It is so simple really but we as humans insist that we have to go against what is natural because we think we can make it better. When you group people together in large masses, especially in enclosed areas, it doesn’t take long before one person’s sneezing, achy, stuffy-head, fever passes on to the next. We think wild animals are different?

The elk farmer wants to raise elk and charge $6,000 a head to have hunters come and hunt them. I know nothing about the ranch and will not sit in judgement as to whether his preserve meets my own standards of a bonafide hunt preserve. The bottom line is the driving force behind the ranch is the $6,000 a head.

The state of Idaho, caved in to pressure put on them by the owner of the Chief Joseph ranch to get what he wanted. Why was it necessary to do that? Was it tax dollars or local increased revenue? Was it good ole politics?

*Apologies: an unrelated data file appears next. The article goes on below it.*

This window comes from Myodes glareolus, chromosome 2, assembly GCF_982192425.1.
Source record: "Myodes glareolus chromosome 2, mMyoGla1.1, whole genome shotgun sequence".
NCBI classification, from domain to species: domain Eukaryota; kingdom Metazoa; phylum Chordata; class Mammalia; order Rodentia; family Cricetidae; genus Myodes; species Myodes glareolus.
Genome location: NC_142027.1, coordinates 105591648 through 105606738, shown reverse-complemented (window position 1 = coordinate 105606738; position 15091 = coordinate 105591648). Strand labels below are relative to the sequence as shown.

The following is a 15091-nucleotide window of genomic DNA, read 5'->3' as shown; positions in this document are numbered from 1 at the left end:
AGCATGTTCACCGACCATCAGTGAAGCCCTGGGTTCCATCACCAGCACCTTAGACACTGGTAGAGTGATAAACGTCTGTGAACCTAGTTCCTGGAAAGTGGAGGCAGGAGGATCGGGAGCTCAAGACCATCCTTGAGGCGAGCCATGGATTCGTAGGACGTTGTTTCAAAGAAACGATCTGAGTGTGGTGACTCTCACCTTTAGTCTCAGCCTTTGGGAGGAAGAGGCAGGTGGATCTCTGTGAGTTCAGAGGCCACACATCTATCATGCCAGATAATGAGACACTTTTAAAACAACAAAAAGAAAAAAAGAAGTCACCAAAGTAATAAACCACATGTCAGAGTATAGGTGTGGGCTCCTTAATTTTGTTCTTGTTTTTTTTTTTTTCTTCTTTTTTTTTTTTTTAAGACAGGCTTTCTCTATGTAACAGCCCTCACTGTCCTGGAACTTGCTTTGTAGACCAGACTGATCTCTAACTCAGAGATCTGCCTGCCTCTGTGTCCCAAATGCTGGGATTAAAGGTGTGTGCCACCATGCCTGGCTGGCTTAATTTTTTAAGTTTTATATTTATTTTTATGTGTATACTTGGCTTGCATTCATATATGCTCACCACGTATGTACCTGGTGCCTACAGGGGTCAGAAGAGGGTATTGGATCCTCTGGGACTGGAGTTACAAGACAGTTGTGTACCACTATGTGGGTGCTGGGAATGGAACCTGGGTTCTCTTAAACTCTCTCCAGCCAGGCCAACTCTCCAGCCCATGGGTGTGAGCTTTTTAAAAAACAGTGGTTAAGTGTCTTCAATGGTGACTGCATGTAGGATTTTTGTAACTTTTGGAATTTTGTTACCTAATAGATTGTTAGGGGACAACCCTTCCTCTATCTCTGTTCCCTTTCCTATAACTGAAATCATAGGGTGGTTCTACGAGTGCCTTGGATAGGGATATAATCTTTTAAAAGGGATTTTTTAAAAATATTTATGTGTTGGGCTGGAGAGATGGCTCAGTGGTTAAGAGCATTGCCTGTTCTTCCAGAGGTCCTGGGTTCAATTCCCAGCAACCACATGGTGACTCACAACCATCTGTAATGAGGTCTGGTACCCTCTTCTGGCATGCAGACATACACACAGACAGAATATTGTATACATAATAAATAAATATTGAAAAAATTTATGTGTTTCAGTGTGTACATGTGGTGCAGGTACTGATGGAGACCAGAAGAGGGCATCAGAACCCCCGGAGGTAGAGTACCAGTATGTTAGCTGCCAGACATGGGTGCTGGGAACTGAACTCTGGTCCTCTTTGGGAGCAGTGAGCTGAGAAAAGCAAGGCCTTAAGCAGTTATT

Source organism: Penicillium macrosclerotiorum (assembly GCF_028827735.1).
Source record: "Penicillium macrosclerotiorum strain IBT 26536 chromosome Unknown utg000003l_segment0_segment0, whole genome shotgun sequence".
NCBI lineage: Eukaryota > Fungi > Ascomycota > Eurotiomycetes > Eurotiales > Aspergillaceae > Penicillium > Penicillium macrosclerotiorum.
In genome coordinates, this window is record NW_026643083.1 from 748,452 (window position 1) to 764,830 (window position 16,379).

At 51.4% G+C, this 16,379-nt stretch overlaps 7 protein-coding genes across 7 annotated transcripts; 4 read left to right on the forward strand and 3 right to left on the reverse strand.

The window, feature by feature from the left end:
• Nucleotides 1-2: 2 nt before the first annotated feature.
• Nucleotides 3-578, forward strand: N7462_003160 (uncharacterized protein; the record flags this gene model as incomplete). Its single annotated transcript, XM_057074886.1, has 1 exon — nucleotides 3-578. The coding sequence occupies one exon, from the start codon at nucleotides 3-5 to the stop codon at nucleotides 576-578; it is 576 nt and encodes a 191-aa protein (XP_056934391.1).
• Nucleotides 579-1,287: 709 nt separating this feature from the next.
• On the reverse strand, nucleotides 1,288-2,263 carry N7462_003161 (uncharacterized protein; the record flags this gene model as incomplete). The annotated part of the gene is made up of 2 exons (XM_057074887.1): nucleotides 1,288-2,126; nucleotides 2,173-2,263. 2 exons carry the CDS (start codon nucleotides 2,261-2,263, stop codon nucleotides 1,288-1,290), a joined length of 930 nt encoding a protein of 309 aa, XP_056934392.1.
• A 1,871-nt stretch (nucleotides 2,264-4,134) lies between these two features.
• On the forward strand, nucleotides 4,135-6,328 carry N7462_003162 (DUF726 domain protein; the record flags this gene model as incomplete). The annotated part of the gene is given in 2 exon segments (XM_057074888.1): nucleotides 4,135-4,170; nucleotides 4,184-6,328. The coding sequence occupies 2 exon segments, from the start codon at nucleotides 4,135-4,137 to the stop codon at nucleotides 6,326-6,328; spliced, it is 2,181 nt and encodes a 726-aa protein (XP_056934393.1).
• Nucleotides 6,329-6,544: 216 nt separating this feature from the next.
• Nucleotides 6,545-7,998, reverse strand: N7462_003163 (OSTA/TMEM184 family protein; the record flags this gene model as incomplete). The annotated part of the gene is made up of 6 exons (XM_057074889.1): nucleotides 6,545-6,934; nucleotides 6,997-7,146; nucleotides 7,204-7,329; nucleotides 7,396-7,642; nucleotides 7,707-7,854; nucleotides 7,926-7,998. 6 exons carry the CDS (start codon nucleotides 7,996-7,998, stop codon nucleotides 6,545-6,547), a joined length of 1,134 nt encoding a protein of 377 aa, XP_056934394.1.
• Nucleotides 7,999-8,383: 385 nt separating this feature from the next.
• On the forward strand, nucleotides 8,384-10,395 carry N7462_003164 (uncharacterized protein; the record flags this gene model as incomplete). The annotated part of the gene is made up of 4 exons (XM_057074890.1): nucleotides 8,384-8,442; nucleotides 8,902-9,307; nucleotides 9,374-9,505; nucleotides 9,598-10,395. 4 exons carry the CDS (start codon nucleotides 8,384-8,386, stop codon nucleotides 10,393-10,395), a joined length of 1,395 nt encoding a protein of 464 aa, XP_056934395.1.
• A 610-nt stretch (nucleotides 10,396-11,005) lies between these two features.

Tourists and wildlife gawkers from their luxury cars demand that they can have drive-up wildlife viewing and not pay for it.

Animal rights groups are striving toward leaving wild animals to fend for themselves with overgrown populations, spreading disease and starving to death.

Hunters want to sit in their comfy, high-tech tree stands and look down on their feed beds waiting for the trophy to appear at the same time condemning the elk farmer.

Scientists insist that animals be brought into areas that were never natural habitat for them, insisting they can make it work. Why? Job security? Because they’re scientists?

Why do we insist that we know better? We grow our own fish, dump them into waters so greedy fishermen can catch them all out – it’s called put and take and everything we are doing now is leading toward put and take hunting. Oh, hell why not?

We are stocking the woods like we stock the rivers, lakes and streams. Man can’t replicate what God did but we keep on trying, spreading disease and threatening what’s left of the real thing.

When will we ever learn……when will we ever learn?

*All posts on the topic:
More Elk Killed In Idaho – Some By Hunters
Idaho Elk Farmer Plans To Sue The State
Scientists Will Test Killed Idaho Elk For Disease And Genetic Make-up
A Helicopter, A Plane And 25 Agents Can’t Find 160 Domestic Elk
Escaped Idaho Elk Being Slaughtered. Wyoming Ordered To Kill Elk Also

Tom Remington